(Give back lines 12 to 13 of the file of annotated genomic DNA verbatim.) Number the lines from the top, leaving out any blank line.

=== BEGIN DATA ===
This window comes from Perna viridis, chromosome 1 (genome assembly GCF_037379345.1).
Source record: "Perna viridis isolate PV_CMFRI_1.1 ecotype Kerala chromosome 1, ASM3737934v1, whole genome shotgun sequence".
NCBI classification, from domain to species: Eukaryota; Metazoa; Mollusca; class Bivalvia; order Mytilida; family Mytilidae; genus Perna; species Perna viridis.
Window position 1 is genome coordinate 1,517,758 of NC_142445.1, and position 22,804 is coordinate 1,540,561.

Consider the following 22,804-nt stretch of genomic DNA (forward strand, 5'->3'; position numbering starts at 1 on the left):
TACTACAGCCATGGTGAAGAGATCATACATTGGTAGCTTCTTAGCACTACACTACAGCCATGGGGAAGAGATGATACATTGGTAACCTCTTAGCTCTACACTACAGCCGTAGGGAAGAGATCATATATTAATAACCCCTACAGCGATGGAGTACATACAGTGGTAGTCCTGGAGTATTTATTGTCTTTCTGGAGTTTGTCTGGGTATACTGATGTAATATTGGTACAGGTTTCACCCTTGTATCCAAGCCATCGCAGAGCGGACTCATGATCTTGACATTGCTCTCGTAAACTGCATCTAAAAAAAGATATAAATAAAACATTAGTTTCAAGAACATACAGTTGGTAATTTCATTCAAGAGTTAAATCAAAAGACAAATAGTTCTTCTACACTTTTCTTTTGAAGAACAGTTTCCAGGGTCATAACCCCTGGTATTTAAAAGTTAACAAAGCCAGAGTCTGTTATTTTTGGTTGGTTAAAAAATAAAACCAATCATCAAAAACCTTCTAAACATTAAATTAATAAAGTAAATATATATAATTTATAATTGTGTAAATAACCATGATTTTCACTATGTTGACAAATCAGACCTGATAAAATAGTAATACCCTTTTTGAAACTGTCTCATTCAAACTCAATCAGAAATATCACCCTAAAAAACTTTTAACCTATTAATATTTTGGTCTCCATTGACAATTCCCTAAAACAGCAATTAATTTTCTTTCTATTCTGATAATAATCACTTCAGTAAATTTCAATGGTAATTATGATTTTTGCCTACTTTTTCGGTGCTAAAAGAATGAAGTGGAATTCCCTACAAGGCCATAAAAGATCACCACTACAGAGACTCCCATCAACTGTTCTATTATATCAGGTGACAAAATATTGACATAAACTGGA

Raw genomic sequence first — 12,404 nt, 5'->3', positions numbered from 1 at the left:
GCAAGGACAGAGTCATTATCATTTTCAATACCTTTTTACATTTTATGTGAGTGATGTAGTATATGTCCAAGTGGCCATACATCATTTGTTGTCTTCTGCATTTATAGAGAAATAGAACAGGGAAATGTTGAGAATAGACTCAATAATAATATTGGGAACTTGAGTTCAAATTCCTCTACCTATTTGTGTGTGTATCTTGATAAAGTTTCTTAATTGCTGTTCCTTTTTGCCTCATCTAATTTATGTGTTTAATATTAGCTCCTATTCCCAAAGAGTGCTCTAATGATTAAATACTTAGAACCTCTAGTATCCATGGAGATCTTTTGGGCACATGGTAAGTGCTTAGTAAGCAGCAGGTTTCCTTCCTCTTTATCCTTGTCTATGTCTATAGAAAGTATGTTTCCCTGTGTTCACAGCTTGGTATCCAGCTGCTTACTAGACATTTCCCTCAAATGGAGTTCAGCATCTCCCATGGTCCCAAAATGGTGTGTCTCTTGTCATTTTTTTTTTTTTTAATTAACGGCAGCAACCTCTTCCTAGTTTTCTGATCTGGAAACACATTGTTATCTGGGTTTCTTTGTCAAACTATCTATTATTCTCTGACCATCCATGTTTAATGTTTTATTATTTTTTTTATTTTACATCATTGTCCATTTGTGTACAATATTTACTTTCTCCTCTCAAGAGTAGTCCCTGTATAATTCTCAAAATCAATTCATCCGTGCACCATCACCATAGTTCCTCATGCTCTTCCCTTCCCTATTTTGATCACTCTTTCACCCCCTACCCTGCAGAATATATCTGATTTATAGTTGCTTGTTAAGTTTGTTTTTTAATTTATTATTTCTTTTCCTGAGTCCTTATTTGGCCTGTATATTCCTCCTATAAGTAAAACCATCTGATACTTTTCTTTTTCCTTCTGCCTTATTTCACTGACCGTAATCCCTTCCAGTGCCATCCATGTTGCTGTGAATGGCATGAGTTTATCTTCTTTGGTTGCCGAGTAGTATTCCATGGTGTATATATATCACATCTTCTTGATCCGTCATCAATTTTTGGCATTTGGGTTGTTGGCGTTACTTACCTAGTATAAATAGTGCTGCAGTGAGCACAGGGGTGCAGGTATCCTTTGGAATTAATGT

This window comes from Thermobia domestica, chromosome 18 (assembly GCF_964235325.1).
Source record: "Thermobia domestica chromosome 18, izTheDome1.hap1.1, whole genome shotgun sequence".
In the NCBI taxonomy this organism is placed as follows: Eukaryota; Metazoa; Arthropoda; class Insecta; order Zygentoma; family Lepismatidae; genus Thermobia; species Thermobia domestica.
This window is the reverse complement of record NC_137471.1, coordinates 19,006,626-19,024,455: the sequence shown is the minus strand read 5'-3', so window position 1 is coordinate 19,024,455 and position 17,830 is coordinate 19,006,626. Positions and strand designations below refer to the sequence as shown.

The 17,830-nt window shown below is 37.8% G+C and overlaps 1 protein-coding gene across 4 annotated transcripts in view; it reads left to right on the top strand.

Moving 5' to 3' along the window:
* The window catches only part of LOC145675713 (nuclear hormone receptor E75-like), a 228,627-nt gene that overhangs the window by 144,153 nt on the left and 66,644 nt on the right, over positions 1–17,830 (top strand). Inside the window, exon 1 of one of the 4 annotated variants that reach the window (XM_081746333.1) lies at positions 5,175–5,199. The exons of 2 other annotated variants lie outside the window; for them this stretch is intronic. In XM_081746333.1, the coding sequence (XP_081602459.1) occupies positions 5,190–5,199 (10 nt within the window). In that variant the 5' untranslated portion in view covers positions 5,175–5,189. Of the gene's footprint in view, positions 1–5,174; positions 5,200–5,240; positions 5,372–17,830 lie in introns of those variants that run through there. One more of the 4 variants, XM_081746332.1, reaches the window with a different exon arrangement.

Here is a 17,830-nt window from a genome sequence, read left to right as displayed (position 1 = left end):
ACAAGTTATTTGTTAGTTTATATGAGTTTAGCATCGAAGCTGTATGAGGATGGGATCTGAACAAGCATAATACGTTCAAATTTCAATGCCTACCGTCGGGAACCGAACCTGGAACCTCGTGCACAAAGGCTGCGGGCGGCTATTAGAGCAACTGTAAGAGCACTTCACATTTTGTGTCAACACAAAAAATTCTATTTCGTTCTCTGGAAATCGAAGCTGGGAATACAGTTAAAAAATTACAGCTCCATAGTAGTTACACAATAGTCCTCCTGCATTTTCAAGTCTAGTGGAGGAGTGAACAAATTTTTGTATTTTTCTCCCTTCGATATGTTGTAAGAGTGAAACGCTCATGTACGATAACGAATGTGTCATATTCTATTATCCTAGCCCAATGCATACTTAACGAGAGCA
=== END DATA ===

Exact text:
This window is the reverse complement of record NC_137471.1, coordinates 19,006,626-19,024,455: the sequence shown is the minus strand read 5'-3', so window position 1 is coordinate 19,024,455 and position 17,830 is coordinate 19,006,626. Positions and strand designations below refer to the sequence as shown.

The 17,830-nt window shown below is 37.8% G+C and overlaps 1 protein-coding gene across 4 annotated transcripts in view; it reads left to right on the top strand.